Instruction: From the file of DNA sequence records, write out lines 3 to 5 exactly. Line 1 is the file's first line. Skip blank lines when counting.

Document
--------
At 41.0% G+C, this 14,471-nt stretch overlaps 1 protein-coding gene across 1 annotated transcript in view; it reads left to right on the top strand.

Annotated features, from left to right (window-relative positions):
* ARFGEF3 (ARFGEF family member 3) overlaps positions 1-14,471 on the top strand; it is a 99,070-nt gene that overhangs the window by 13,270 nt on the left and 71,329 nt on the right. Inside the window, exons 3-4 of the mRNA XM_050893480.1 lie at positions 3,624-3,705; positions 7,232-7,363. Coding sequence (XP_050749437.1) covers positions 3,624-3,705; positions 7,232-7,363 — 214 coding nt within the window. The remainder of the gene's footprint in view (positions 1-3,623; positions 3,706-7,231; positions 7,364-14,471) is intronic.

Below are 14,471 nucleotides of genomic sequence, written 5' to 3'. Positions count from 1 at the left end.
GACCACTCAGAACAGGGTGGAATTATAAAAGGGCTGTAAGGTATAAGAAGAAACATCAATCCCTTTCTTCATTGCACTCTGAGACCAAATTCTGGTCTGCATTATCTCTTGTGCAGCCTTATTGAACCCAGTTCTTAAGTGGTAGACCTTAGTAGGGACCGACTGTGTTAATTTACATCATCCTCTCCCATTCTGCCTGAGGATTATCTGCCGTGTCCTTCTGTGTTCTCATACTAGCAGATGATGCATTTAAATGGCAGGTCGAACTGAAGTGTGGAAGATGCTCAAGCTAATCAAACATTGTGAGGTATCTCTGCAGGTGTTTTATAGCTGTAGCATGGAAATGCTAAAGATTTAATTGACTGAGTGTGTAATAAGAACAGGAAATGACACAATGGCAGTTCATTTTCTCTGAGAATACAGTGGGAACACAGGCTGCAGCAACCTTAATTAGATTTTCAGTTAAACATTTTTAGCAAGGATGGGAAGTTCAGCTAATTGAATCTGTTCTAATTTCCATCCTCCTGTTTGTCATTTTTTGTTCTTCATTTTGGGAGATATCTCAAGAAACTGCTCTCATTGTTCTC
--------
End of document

* ARFGEF3 (ARFGEF family member 3) overlaps positions 1-14,471 on the top strand; it is a 99,070-nt gene that overhangs the window by 13,270 nt on the left and 71,329 nt on the right. Inside the window, exons 3-4 of the mRNA XM_050893480.1 lie at positions 3,624-3,705; positions 7,232-7,363. Coding sequence (XP_050749437.1) covers positions 3,624-3,705; positions 7,232-7,363 — 214 coding nt within the window. The remainder of the gene's footprint in view (positions 1-3,623; positions 3,706-7,231; positions 7,364-14,471) is intronic.

Below are 14,471 nucleotides of genomic sequence, written 5' to 3'. Positions count from 1 at the left end.
GACCACTCAGAACAGGGTGGAATTATAAAAGGGCTGTAAGGTATAAGAAGAAACATCAATCCCTTTCTTCATTGCACTCTGAGACCAAATTCTGGTCTGCATTATCTCTTGTGCAGCCTTATTGAACCCAGTTCTTAAGTGGTAGACCTTAGTAGGGACCGACTGTGTTAATTTACATCATCCTCTCCCATTCTGCCTGAGGATTATCTGCCGTGTCCTTCTGTGTTCTCATACTAGCAGATGATGCATTTAAATGGCAGGTCGAACTGAAGTGTGGAAGATGCTCAAGCTAATCAAACATTGTGAGGTATCTCTGCAGGTGTTTTATAGCTGTAGCATGGAAATGCTAAAGATTTAATTGACTGAGTGTGTAATAAGAACAGGAAATGACACAATGGCAGTTCATTTTCTCTGAGAATACAGTGGGAACACAGGCTGCAGCAACCTTAATTAGATTTTCAGTTAAACATTTTTAGCAAGGATGGGAAGTTCAGCTAATTGAATCTGTTCTAATTTCCATCCTCCTGTTTGTCATTTTTTGTTCTTCATTTTGGGAGATATCTCAAGAAACTGCTCTCATTGTTCTC